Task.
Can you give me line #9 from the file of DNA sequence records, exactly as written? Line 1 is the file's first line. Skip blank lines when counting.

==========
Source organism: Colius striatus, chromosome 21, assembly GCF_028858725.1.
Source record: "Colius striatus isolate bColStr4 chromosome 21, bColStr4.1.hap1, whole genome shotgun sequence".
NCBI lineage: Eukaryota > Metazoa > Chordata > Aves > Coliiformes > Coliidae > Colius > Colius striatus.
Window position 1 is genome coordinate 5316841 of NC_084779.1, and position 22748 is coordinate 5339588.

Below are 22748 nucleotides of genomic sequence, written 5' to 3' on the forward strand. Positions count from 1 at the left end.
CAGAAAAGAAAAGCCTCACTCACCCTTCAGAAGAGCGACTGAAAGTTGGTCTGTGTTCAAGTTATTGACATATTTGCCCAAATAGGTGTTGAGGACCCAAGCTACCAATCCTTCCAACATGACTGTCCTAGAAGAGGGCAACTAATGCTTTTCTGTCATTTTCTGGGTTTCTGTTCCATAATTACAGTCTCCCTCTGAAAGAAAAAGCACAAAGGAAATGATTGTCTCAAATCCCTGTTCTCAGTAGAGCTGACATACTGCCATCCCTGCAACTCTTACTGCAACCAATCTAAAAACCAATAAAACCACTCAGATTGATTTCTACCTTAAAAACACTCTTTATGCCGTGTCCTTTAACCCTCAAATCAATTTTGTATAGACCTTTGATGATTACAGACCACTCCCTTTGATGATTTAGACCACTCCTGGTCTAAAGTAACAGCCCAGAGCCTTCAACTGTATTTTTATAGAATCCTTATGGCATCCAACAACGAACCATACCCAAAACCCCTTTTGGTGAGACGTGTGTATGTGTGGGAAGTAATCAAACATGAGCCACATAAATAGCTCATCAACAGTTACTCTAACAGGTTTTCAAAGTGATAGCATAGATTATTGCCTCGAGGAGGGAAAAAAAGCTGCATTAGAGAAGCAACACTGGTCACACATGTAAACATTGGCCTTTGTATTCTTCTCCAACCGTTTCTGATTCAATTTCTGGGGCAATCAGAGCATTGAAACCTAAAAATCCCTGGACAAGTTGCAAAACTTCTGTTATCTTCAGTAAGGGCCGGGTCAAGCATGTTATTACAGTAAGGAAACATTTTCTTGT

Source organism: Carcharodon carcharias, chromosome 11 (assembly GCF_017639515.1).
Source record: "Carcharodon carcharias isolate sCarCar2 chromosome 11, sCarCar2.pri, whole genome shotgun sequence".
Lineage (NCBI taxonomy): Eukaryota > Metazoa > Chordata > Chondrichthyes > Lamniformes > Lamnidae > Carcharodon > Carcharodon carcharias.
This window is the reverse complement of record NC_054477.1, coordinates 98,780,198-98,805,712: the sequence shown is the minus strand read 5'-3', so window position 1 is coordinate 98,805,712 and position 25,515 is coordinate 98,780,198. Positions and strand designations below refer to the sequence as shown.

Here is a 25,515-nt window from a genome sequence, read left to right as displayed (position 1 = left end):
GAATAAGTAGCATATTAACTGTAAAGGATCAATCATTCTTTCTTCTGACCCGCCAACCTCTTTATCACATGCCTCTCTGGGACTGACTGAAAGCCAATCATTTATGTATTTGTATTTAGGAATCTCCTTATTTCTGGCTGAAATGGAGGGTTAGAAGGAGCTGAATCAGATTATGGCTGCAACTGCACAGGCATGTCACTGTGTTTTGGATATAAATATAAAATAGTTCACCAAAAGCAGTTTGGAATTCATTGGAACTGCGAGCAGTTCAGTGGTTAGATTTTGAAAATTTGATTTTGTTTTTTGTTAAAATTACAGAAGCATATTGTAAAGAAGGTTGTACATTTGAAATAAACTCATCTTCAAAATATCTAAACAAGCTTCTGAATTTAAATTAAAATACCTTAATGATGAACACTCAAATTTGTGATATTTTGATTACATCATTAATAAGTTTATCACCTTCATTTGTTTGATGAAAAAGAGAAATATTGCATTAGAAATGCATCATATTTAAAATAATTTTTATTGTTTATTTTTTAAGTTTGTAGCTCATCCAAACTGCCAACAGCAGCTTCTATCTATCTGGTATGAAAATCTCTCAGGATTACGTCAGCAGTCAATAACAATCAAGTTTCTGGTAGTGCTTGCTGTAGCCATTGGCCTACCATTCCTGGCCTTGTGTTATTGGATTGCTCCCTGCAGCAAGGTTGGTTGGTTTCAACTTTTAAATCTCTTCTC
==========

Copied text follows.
Lineage (NCBI taxonomy): Eukaryota > Metazoa > Chordata > Chondrichthyes > Lamniformes > Lamnidae > Carcharodon > Carcharodon carcharias.